The Presumption of Jury Competence: Sarrazin's New Acknowledgment of Cognitive Biases and Its Implications for Counsel

By Freeman, Hannah | University of Toronto Faculty of Law Review, Spring 2013 | Go to article overview

The Presumption of Jury Competence: Sarrazin's New Acknowledgment of Cognitive Biases and Its Implications for Counsel


Freeman, Hannah, University of Toronto Faculty of Law Review


       ABSTRACT I      INTRODUCTION  II     CORBETT AND THE PRESUMPTION OF JURY COMPETENCE  III    THE PRESUMPTION OF JURY COMPETENCE IN        OTHER AREAS OF EVIDENCE LAW  IV     THE PRESUMPTION OF JURY COMPETENCE        AND THE CURATIVE PROVISO  V      SARRAZIN: A BLOW TO THE PRESUMPTION OF JURY COMPETENCE?  VI     THE IMPACT OF SARRAZIN         A Foothold for Questioning Cognitive Biases        A Shift in the Burden of Proof  VII    CONCLUSION 

I INTRODUCTION

   We should maintain our strong faith in juries which have, in the    words of Sir William Holdsworth, "for some hundreds of years been    constantly bringing the rules of law to the touchstone of    contemporary common sense". (1) 

When instructions from a trial judge are flawed, the risk of prejudice to an accused is clear and a verdict can be overturned on appeal if necessary. However, when the legal instructions are proper but jury deliberations remain opaque and undisclosed, courts have questioned how well juries can comprehend the law and how accurately juries can apply the law to the facts at hand. The Supreme Court of Canada's opinion on the adherence of juries to their legal instructions has dramatically shifted over the past twenty years since R v Corbett, (2) from affirming trust in juries' capabilities to expressing doubts about the impact of subconscious influences on their decisions. The balance appears to be shifting in the direction of concerns about the frailties of the human reasoning process rather than the impact that questioning jury competence may have on public confidence in the Canadian justice system.

I will first examine the common-law basis for the presumption in Canada that juries act properly according to their instructions. I will then trace the effect and evolution of this presumption through other areas of evidence law and in the application of section 686(1)(b)(iii) of the Criminal Code, (3) commonly referred to as the curative proviso. Finally, I will examine the Supreme Court of Canada's recent decision in R v Sarrazin, (4) where the majority and dissent differed on the existence of the presumption of jury competence, and more importantly, on fundamental questions about the nature and capabilities of Canadian juries. The decision in Sarrazin is most known for reaffirming the current test for the curative proviso, but it also struck a significant blow at the presumption of jury competence. The majority accepted, based on "human experience", that the range of verdicts open to jurors may affect their decision. (5)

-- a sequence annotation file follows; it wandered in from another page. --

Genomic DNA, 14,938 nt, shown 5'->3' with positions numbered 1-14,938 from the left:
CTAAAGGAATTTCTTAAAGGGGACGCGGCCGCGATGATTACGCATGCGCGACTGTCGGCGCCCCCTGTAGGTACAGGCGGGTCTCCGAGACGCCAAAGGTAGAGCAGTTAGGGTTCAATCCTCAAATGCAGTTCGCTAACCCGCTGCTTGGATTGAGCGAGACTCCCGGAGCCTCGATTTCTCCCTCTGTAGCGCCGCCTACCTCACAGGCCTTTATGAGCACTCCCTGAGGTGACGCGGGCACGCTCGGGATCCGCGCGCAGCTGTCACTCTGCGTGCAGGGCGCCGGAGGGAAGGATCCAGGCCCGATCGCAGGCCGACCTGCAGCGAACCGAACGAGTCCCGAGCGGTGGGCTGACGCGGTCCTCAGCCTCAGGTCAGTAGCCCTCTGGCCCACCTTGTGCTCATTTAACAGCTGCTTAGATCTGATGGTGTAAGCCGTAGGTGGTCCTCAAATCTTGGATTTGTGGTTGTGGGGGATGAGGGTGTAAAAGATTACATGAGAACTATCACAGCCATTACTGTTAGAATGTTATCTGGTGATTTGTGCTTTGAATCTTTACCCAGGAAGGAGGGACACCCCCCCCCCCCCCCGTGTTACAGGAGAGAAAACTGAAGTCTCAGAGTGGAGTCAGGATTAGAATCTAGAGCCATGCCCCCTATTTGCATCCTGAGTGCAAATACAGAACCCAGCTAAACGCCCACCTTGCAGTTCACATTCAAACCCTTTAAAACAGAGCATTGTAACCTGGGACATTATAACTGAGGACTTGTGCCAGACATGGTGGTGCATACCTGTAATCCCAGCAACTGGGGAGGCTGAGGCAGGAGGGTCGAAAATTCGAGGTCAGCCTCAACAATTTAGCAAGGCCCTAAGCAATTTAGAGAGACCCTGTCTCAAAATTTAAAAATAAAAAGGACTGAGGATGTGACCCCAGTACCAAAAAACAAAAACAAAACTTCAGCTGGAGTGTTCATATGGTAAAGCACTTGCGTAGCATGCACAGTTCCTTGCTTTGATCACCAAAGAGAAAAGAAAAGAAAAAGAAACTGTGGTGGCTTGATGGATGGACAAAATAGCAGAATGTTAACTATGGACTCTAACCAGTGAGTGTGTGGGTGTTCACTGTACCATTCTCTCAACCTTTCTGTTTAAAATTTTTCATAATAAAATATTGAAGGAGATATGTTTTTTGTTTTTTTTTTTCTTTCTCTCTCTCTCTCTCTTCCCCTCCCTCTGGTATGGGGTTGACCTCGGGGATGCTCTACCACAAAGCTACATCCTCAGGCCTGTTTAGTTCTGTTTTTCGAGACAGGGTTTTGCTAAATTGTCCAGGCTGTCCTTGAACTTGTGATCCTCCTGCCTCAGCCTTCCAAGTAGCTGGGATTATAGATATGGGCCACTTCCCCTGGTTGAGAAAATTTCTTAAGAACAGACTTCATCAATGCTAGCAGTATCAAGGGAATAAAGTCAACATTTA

The reasoning in Sarrazin may impact the application of the curative proviso in two ways. First, the presumption that juries will act according to their instructions may have shifted from a presumption in favour of the Crown to an issue that must be argued evenly by both parties. Second, defence counsel may be able to successfully argue--without providing an evidentiary foundation other than common human experience--that a risk of prejudice exists where there is a risk that cognitive bias led the jury astray.

II CORBETT AND THE PRESUMPTION OF JURY COMPETENCE

The clearest foundation for a presumption that juries act according to their instructions emerged in Corbett, where the Supreme Court of Canada considered whether to permit cross-examination of an accused on his or her prior criminal record. While such cross-examination might be necessary to present a clear picture of the accused's credibility, there is a danger that bringing up past convictions might prejudice the jury against the accused. Chief Justice Dickson, for the majority, upheld section 12 of the Canada Evidence Act, which permitted such cross-examination. He reasoned that any risk that a jury might use evidence of prior convictions for an impermissible purpose could be corrected by providing "a clear direction as to the limited use they are to make of such information". (6)

The majority expressed significant concern about the troubling impact of putting "blinders" over the eyes of jurors as they carry out the truth-seeking function of the court.

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